I would assume that anyone who reads this site has seen the documentary Pumping Iron, which details that training of top bodybuilders at Golds Gym in Venice Beach in the mid 1970s, which today is referred to nostalgically as the Golden Age. This documentary was mandatory viewing for those of us who started lifting in the 80s, because frankly there was not much else other than muscle magazines- which were also gold in the seventies through the eighties. Everyone had a copy of this movie on VHS and it was must see viewing before heading to the Y or whatever real gym you trained at. After watching the training scenes a few hundred times and seeing Arnold living in So California like a fucking boss, this Bostonian’s mind was made up-I would live in California one day. During house parties in high school, MTV would be on and whenever the Gap Band’s Party Train played, I would watch the Venice Beach themed video and say-I will be there some day. After all, in the 80s, Hulk Hogan claimed he was from Venice Beach upon his entrance to the squared circle.
In 1991, I moved to Los Angeles two weeks after I graduated college to begin my professional life. Soon after arriving, I made my first trip to Venice a Beach one day. I was disappointed to see that the weight pen area was closed and boarded up for renovations. I went over to check out Golds Gym and before getting in the door, I was met by bodybuilder Paul Dillet-whom I recognized from the muscle mags of the day. Paul acted as if he recognized me and then told me he could not find his car. I offered to help him and I was shocked that he was paranoid, confused, and incoherent at times- mumbling and not making any sense. I have no idea what was running through his system, but I wanted none of it and a few years later when he was close to one of the best bodybuilders on earth I shook my head. Maybe everything written in those magazines was not exactly the truth about healthy living and dedication to training.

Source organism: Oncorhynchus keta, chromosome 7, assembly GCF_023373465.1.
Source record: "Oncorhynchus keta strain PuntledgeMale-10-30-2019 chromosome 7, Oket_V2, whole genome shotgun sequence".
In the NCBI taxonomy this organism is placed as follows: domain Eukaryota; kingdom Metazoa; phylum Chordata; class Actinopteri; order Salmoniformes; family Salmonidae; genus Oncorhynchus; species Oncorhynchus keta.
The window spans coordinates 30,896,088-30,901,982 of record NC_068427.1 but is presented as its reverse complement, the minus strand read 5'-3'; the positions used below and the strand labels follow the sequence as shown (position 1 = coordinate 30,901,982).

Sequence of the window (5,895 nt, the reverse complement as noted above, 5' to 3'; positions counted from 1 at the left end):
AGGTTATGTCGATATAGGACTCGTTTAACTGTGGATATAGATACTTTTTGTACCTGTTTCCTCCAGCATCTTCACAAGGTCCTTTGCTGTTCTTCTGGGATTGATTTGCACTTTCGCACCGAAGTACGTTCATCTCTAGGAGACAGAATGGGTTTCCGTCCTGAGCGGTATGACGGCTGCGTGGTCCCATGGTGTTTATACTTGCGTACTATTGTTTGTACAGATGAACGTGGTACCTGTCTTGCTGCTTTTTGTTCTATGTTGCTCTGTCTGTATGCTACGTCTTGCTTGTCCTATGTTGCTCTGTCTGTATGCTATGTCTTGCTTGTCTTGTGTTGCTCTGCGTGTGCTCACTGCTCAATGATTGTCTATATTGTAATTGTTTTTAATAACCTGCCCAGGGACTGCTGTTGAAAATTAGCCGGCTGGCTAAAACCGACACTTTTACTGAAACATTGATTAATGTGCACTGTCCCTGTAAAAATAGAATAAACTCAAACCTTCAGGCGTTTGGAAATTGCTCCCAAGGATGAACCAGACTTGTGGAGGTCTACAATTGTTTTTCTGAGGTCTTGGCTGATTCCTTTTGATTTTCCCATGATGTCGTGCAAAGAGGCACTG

I returned to Venice a few more times that summer as it was cool to people watch. I was down to my last bit of saved money prior to getting a real job, but I do fondly recall spending my last 100 dollar bill in the Ironman Magazine Store buying the old Peary Rader edition of the magazine with black and white print and great information from Anthony Ditillo and the strength stars of the time. These magazines were in mint condition and the clueless clerk sold them for $ 1 dollar an issue because “ no one wants any magazine without chicks in it or not in color.” I still have these issues today. For that price I was able to buy a decade and a half of value as the original Ironman came out with only 6 issues per year.